4. George Washington University (GWU) Online Programs - MS and PhD in Systems Engineering

What is most interesting about GWU is that they offer both a MS and a PhD program in either Systems Engineering or Engineering Management. I've seen very few PhD systems engineering programs, let alone a SE PhD program online. The PhD program does require you to have 5 years of related professional experience. Tuition at GWU is extremely reasonable at $833/unit, which is only ~$30,000 for a MS degree. Their website says there are no additional fees beyond the unit cost and course material is included in the cost. You may also be able to transfer a few courses, cutting down on your overall cost even more. This is probably the best value for an online MS degree you are going to find, which makes it an excellent option if you will be paying for this out of pocket, but still want to attend a high quality university.

5. Johns Hopkins University (JHU) Online - MS Systems Engineering and MS Engineering in Systems Engineering

JHU offers two similar Masters, one in Systems Engineering and another in Engineering in Systems Engineering. They also offer a MS in Technical Management. In order to be accepted you must have completed 1 year of work in systems engineering. If you are hesitant about jumping into a MS program this university allows you to start with a certificate program, and if you decide to pursue an MS you can apply your courses to the Masters. JHU requires 10 courses for a Masters at $3,710 per course, the program comes to ~$37,000 plus fees and course material.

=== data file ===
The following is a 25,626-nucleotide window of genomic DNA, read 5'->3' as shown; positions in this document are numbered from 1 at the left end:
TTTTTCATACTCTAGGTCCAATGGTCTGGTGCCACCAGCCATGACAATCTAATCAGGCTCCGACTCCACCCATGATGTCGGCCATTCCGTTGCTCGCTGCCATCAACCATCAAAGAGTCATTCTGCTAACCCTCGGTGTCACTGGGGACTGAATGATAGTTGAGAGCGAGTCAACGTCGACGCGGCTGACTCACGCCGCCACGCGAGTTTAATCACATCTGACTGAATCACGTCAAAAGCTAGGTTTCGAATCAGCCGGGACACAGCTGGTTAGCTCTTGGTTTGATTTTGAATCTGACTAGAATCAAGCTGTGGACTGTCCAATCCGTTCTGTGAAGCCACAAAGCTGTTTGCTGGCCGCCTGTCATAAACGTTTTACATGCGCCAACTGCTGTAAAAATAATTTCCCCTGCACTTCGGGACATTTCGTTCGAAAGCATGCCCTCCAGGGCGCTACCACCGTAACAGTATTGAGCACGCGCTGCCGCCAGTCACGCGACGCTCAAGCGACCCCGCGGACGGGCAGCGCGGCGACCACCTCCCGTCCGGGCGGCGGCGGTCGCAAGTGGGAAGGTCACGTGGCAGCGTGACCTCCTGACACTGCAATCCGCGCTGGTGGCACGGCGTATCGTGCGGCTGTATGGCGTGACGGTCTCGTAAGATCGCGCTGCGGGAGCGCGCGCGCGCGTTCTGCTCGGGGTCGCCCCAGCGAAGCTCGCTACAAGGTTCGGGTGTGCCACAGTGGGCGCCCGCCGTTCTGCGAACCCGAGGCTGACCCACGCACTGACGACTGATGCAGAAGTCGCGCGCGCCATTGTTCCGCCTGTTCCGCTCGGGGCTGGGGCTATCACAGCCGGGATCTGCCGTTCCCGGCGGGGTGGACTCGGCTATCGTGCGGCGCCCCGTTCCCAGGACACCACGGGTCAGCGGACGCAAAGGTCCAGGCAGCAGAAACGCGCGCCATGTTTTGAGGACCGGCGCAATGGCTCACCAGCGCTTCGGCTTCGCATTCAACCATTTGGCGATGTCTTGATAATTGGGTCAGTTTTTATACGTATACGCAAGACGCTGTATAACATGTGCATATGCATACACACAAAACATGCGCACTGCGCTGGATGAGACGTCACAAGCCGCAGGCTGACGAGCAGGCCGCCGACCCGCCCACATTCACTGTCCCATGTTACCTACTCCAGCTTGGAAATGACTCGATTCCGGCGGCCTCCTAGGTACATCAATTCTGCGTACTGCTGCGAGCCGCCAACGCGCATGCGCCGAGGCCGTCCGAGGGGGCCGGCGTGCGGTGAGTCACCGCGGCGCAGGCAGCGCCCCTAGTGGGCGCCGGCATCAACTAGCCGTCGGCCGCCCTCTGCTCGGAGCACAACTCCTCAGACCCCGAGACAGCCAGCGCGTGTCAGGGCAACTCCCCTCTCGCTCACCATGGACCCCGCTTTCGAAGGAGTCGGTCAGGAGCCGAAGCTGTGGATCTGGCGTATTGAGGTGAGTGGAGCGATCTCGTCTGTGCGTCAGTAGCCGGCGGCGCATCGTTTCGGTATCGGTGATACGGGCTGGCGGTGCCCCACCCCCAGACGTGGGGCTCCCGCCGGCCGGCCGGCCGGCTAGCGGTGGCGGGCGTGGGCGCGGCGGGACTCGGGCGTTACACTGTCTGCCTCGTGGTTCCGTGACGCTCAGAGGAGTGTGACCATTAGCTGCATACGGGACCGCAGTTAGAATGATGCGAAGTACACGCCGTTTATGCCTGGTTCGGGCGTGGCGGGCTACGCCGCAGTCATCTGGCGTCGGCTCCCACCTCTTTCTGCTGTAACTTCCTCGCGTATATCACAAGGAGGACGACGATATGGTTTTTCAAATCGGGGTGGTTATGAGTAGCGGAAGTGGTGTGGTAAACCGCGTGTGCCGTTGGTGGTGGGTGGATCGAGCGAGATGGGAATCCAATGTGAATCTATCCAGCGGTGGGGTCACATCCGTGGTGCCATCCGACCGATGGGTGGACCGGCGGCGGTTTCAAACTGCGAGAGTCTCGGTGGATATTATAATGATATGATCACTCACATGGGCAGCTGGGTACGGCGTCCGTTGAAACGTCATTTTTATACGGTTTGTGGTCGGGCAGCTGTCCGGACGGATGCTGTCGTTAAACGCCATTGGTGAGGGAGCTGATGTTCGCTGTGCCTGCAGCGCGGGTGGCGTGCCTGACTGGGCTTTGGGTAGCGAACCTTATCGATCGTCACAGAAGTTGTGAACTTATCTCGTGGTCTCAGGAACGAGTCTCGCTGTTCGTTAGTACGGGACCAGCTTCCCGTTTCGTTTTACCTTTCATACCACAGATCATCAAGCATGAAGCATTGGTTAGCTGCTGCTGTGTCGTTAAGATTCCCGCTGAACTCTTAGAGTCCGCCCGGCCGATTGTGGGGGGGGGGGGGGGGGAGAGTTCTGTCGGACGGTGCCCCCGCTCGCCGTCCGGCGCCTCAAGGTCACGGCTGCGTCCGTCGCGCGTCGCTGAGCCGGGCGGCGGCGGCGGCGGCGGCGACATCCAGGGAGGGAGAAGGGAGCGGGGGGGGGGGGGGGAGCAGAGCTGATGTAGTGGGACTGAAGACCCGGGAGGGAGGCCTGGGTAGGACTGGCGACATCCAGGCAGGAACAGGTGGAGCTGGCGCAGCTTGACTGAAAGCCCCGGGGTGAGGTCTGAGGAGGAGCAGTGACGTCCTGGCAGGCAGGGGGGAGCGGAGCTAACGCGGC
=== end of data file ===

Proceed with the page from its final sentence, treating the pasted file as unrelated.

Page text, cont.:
There are many other universities out there that offer systems engineering or online programs, but these are the 5 that stood out to me as being the most interesting and flexible for a working professional. If there are other programs you recommend please feel free to post information about them in the comment section. Good luck on your graduate education journey!

Cassi Janakos, ASEP
Cassi's Bio/Background